yoga foto 3 main tent

YOGA: The top reason most of us gathered for Soul Circus in a rural part of Gloucestershire on a fairly rainy, windy weekend in August was the yoga classes with teachers from the UK and abroad. Three distinct yoga areas (Hot Tipi, Experience Tipi & Main Sail Tent) plus an arial yoga set-up offered plenty of options to choose from. As I had hurt my hand just two days before the festival and felt a bit under the weather in general, I soon realised that instead of energetically throwing myself into all sorts of exciting workshops, I’d have to adjust my expectations to match my physical and emotional state. How refreshing to then discover a class by the lovely Kate Lister whose positive energy was seriously infectious and we found ourselves giggling more than once while trying to balance in a particular pose. And there was even group singing, woohoo. Without the self-imposed pressure of having to try as many classes as possible, I opted for quite a few meditative and theory-focused sessions instead. This turned out to be an excellent choice as it not only helped me to keep my energy up throughout the weekend despite the partly adverse weather conditions, it also inspired me to focus more on the spiritual side of yoga. The mindfulness talk by Charlie Taylor Rugman in association with Warrior Wear (another inspiring yoga start-up story) in the Experience Tipi on Saturday as well as his pranayama class the next morning provided a lot of food for thought and motivated me to further improve my own home yoga and meditation practice. The only class I decided to go to despite my inclination to hang out on one of the cosy beanbags around the corner instead was a yin yoga class by Evelyn Cribbin. I know I need more yin to balance out the many yang aspects in my life, yet this has always been the most challenging part of my yoga practice. But hey, I got through it (Evelyn’s soothing voice and clear instructions were a great help) and, in time, I might even learn to enjoy it. The last session of the festival for me was a very interesting and down to earth yoga anatomy class with Emily Young. In the large Main Sail Tent we had 90 minutes to explore pretty much every muscle in our bodies, do some partner work and learn how this knowledge could benefit our posture and lives in general.

Ushti Baba Soul Circus

MUSIC: Being a big fan of quality live music I was very curious what The Fat Hat Collective from Bristol would come up with on their live music stage. Let me tell you, they didn’t disappoint! In fact, it was a great pity so many of the yoga classes overlapped with some excellent band slots, but I’ve noted all their details and they will most likely appear on another part of this blog at some stage. Their mix of dub, gypsy, folky, jazz and R&B sounds plus some spoken word and even a Mongolian acrobatics display were wonderfully eclectic and all excellent. In case you’d like a taste of the fab music we enjoyed for three days, make sure you give these guys and the rest of the collective members a listen: Lounge Cat Ideals, Mount Nakara, Snufkin, The Inexplicables (who I missed as I was already wrapped up in my sleeping bag by that time, but who come recommended), Ushti Baba & Solus. Kudos not only to the musicians but also to the stage crew who successfully battled wind and rain most of the weekend to provide us with quality sounds!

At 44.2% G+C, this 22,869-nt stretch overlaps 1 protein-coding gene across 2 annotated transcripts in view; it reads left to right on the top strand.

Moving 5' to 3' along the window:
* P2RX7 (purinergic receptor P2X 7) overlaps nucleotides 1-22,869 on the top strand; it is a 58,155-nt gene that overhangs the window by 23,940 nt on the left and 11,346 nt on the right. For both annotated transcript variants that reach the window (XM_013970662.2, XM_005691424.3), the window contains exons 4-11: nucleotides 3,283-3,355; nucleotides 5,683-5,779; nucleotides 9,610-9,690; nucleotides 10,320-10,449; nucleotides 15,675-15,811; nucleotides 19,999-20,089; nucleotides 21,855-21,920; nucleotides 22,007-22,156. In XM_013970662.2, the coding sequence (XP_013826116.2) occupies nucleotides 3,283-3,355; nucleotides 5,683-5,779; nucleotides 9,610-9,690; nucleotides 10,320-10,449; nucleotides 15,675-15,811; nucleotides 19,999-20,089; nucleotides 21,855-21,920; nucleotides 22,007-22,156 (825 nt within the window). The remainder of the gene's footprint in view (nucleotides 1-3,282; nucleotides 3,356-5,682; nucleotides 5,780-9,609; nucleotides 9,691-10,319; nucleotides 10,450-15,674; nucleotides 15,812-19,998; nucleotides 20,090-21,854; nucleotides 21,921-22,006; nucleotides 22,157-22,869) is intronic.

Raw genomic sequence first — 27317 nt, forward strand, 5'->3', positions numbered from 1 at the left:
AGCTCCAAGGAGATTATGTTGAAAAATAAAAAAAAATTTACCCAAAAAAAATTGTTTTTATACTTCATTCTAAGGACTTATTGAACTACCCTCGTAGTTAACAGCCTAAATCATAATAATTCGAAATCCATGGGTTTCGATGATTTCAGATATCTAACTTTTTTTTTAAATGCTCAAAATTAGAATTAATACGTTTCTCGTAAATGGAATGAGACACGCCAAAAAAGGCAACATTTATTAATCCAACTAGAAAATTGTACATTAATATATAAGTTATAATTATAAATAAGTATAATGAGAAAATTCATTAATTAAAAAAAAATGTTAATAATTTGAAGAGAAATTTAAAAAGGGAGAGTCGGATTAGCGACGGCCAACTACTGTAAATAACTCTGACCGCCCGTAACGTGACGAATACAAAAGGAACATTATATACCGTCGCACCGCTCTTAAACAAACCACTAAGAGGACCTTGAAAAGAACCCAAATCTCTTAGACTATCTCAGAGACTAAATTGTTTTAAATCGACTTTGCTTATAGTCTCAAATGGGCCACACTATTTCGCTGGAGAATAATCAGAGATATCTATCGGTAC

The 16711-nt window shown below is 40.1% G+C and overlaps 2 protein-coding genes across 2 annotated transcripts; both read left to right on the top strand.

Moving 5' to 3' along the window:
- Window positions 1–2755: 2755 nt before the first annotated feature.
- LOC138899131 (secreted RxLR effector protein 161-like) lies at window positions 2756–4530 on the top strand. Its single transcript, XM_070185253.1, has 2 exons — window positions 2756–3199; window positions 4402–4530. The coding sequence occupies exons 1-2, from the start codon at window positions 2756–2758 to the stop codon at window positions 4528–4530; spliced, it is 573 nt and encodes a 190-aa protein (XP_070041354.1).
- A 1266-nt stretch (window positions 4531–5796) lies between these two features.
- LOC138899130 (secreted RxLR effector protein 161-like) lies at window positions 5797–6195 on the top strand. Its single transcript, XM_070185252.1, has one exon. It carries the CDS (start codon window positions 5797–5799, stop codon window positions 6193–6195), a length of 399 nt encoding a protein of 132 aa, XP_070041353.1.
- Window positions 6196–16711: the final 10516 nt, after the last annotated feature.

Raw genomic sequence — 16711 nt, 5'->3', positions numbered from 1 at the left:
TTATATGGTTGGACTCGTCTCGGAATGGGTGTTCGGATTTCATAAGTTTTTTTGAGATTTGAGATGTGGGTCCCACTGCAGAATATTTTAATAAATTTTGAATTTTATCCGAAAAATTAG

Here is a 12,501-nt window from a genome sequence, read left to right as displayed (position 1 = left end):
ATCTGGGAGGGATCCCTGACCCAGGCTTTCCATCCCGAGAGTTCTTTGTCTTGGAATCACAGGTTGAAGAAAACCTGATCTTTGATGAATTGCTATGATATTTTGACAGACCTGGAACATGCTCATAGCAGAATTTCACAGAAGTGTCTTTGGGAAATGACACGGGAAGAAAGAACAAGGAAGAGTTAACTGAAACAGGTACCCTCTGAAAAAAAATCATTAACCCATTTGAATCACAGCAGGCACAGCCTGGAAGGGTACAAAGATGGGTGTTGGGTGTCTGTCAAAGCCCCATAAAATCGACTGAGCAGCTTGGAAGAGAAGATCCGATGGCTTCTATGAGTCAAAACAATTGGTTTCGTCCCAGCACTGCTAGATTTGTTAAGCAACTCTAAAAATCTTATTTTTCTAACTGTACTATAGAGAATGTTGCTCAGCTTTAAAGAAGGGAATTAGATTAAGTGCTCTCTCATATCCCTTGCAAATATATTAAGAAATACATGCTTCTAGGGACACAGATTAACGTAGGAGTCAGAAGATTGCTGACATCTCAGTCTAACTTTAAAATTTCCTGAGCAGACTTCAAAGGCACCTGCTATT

breakfast Soul Circus

FOOD: I admit I’m a big fan of burrito and wood-fired pizza stalls at festivals which would be a great addition next time around. However, the food on offer at Soul Circus was of some of the best quality I’ve ever had in a festival setting! Raw vegan chef Jay Halford and team as well as the always cheerful Asparagasm crew did a particularly good job of offering a yummy selection of breakfasts, mains and desserts all day long. In addition, there were also other options, such as a curry and salad stall, (vegan) ice cream and croquettes. Some of the festival partners, such as Plenish, Wholefoods Cheltenham (the knowledgeable local team did great wine & cheese tasting sessions), Positivitea and Rude Health also offered snacks, hot/cold drinks and breakfast items plus there was a daily gin happy hour provided by The Little Gin Company in the Kit and Ace lounge, so it is well worth upgrading to a VIP ticket. With their concept of working with select sponsors/partners who enhance the festival experience while helping to provide funding for the event, Soul Circus seems to have struck a positive balance. This might not work for every festival on the planet, but particularly in the high end sector, it can be a clever and sustainable strategy, if the partners are well-aligned with the values of the event.